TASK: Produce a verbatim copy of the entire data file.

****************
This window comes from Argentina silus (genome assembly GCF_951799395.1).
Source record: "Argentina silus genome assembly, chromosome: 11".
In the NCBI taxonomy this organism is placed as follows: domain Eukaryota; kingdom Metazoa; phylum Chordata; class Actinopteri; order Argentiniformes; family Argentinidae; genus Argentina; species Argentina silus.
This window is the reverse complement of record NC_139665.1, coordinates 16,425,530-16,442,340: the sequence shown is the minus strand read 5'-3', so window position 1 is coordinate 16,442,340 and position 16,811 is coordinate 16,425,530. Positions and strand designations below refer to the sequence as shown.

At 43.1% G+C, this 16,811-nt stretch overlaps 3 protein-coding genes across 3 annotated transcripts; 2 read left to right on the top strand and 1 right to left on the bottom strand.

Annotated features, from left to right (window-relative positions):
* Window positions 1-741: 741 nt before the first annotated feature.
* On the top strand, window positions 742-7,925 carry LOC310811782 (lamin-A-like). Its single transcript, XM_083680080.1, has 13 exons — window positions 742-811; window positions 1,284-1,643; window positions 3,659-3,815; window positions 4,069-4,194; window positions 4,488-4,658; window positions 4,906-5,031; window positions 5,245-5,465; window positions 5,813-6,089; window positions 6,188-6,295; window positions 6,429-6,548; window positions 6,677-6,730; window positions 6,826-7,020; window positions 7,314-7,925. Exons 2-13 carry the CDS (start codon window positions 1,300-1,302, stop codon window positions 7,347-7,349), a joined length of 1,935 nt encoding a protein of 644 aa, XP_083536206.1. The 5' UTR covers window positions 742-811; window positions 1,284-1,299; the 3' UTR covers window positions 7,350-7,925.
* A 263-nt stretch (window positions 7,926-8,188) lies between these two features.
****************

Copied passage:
This window comes from Argentina silus (genome assembly GCF_951799395.1).
Source record: "Argentina silus genome assembly, chromosome: 11".
In the NCBI taxonomy this organism is placed as follows: domain Eukaryota; kingdom Metazoa; phylum Chordata; class Actinopteri; order Argentiniformes; family Argentinidae; genus Argentina; species Argentina silus.
This window is the reverse complement of record NC_139665.1, coordinates 16,425,530-16,442,340: the sequence shown is the minus strand read 5'-3', so window position 1 is coordinate 16,442,340 and position 16,811 is coordinate 16,425,530. Positions and strand designations below refer to the sequence as shown.

At 43.1% G+C, this 16,811-nt stretch overlaps 3 protein-coding genes across 3 annotated transcripts; 2 read left to right on the top strand and 1 right to left on the bottom strand.

Annotated features, from left to right (window-relative positions):
* Window positions 1-741: 741 nt before the first annotated feature.
* On the top strand, window positions 742-7,925 carry LOC310811782 (lamin-A-like). Its single transcript, XM_083680080.1, has 13 exons — window positions 742-811; window positions 1,284-1,643; window positions 3,659-3,815; window positions 4,069-4,194; window positions 4,488-4,658; window positions 4,906-5,031; window positions 5,245-5,465; window positions 5,813-6,089; window positions 6,188-6,295; window positions 6,429-6,548; window positions 6,677-6,730; window positions 6,826-7,020; window positions 7,314-7,925. Exons 2-13 carry the CDS (start codon window positions 1,300-1,302, stop codon window positions 7,347-7,349), a joined length of 1,935 nt encoding a protein of 644 aa, XP_083536206.1. The 5' UTR covers window positions 742-811; window positions 1,284-1,299; the 3' UTR covers window positions 7,350-7,925.
* A 263-nt stretch (window positions 7,926-8,188) lies between these two features.